Like many, I’ve been following the developing story of the large spill of mine tailings and water following the failure of a tailings pond dam at Indurstrial Metal’s Mount Polley mine near Likely, British Columbia, Canada. There has been much impressive video, but I haven’t seen a good map of the lay of the land. So I made a quick one from Landsat imagery.
The before/after comparison shows the same location on the Tuesday before the spill (which happened on Monday, Aug. 4, 2014), and a week later. Debris, which after a day has not yet reached the town of Likely towards which it was headed, is visible in Quesnel Lake (and Polley Lake). Hazeltine Creek, which must have been a small stream passing close to the pond before the breach, is widened and filled with muddy water on a length of several miles (recognizable by the lighter colour). From the numbers I’ve seen, the volume of water:sediments in the spill was about 2:1, so we’re talking about liquid mud. I put in the 1 mi scale by eyeballing it — it’s not precise, but Polley Lake appears to be about 3 miles long.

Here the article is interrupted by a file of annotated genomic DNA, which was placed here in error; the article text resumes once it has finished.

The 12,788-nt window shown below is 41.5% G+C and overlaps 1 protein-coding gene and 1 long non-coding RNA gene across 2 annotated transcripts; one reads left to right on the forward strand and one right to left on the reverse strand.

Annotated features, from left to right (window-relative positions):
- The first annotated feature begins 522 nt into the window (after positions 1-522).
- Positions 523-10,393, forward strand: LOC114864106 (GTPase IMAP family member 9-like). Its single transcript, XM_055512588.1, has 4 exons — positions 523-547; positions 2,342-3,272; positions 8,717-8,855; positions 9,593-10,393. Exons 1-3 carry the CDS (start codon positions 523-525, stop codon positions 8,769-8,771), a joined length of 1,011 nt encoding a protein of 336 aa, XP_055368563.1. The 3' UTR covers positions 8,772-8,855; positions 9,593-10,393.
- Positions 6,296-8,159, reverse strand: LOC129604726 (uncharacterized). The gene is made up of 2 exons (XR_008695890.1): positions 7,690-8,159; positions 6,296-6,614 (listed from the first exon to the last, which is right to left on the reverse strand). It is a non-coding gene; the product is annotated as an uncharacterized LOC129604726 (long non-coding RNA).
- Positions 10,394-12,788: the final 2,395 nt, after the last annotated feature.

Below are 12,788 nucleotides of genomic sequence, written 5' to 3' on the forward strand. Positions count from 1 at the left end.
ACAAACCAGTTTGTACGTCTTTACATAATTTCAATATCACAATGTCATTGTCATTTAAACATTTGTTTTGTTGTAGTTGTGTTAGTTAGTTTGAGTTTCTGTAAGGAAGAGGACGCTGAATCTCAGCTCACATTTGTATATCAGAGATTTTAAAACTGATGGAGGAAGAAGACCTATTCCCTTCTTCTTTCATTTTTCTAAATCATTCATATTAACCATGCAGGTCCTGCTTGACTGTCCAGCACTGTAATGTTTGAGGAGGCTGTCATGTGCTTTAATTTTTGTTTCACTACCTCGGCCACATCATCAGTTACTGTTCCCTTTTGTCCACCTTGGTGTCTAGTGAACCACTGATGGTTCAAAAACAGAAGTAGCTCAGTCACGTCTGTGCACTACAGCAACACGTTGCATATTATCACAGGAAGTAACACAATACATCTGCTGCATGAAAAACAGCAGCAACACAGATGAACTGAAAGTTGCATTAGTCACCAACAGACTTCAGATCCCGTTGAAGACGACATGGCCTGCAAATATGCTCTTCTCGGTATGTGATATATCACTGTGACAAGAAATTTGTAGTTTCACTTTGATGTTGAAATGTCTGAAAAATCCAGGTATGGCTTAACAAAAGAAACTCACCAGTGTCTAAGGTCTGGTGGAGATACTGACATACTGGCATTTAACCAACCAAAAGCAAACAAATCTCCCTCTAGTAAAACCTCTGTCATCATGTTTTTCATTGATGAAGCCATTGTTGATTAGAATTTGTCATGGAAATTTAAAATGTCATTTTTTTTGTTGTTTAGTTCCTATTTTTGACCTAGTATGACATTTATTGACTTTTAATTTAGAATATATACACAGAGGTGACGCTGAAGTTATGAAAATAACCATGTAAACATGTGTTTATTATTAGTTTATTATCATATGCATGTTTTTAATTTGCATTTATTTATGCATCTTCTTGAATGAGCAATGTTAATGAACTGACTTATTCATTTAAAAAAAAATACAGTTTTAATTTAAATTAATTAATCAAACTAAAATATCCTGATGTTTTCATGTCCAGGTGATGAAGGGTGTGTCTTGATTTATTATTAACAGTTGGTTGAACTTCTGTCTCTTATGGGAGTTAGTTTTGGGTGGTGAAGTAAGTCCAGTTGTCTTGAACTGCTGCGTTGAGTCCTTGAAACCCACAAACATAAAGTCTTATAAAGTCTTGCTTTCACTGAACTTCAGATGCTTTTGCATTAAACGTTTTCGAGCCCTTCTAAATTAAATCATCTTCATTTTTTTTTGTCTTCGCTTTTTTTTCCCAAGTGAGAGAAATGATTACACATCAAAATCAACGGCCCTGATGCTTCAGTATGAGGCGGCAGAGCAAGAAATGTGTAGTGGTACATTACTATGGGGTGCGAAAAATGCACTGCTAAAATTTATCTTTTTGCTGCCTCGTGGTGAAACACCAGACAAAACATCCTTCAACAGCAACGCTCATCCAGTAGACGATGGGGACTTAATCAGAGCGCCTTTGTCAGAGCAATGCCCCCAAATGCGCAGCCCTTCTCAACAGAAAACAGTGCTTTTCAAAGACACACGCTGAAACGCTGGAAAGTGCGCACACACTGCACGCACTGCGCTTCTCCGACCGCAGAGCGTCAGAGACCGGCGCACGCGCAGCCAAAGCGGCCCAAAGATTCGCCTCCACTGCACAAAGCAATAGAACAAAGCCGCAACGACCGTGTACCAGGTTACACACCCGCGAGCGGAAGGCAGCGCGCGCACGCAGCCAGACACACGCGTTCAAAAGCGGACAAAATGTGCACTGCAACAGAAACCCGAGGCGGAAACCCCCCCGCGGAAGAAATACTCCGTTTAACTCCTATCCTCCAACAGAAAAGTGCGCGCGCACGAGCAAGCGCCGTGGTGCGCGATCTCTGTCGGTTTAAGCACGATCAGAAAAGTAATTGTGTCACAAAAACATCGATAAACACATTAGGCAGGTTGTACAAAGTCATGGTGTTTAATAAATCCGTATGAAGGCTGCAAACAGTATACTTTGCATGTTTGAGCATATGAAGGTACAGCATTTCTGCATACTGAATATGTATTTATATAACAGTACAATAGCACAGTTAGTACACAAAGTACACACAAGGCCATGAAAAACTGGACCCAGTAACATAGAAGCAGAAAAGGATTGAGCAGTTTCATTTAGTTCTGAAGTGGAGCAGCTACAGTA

These images are made from Landsat 8 scenes, which are available freely (simple registration requrired) from USGS (http://earthexplorer.usgs.gov). I did not process them myself, but took the shortcut and downloaded the pre-processed “LandsatLook” images, which USGS provides for illustration purposes (rather than science and image processing). These are JPG files of about 10 MB, which aren’t at full resolution. If I processed the file from the original scene, it would look better, but I didn’t want to download 2 GB of full-scene data and take about an hour to process it myself last night.